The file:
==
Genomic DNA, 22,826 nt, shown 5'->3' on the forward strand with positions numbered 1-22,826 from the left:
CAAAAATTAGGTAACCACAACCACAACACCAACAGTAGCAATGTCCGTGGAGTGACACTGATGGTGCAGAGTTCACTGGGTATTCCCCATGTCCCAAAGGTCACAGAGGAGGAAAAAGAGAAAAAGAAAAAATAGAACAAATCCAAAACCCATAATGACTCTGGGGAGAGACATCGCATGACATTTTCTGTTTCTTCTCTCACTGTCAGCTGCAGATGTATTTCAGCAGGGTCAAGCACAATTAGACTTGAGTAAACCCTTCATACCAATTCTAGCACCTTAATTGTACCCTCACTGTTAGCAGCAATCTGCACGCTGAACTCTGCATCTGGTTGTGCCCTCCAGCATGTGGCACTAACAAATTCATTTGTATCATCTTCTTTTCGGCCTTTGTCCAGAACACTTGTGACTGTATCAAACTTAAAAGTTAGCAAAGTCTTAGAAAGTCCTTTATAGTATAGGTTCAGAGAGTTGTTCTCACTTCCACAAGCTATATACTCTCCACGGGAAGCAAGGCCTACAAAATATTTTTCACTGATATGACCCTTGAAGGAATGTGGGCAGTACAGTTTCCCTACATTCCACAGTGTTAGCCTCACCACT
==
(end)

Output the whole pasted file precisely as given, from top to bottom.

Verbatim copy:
Genomic DNA, 22,826 nt, shown 5'->3' on the forward strand with positions numbered 1-22,826 from the left:
CAAAAATTAGGTAACCACAACCACAACACCAACAGTAGCAATGTCCGTGGAGTGACACTGATGGTGCAGAGTTCACTGGGTATTCCCCATGTCCCAAAGGTCACAGAGGAGGAAAAAGAGAAAAAGAAAAAATAGAACAAATCCAAAACCCATAATGACTCTGGGGAGAGACATCGCATGACATTTTCTGTTTCTTCTCTCACTGTCAGCTGCAGATGTATTTCAGCAGGGTCAAGCACAATTAGACTTGAGTAAACCCTTCATACCAATTCTAGCACCTTAATTGTACCCTCACTGTTAGCAGCAATCTGCACGCTGAACTCTGCATCTGGTTGTGCCCTCCAGCATGTGGCACTAACAAATTCATTTGTATCATCTTCTTTTCGGCCTTTGTCCAGAACACTTGTGACTGTATCAAACTTAAAAGTTAGCAAAGTCTTAGAAAGTCCTTTATAGTATAGGTTCAGAGAGTTGTTCTCACTTCCACAAGCTATATACTCTCCACGGGAAGCAAGGCCTACAAAATATTTTTCACTGATATGACCCTTGAAGGAATGTGGGCAGTACAGTTTCCCTACATTCCACAGTGTTAGCCTCACCACT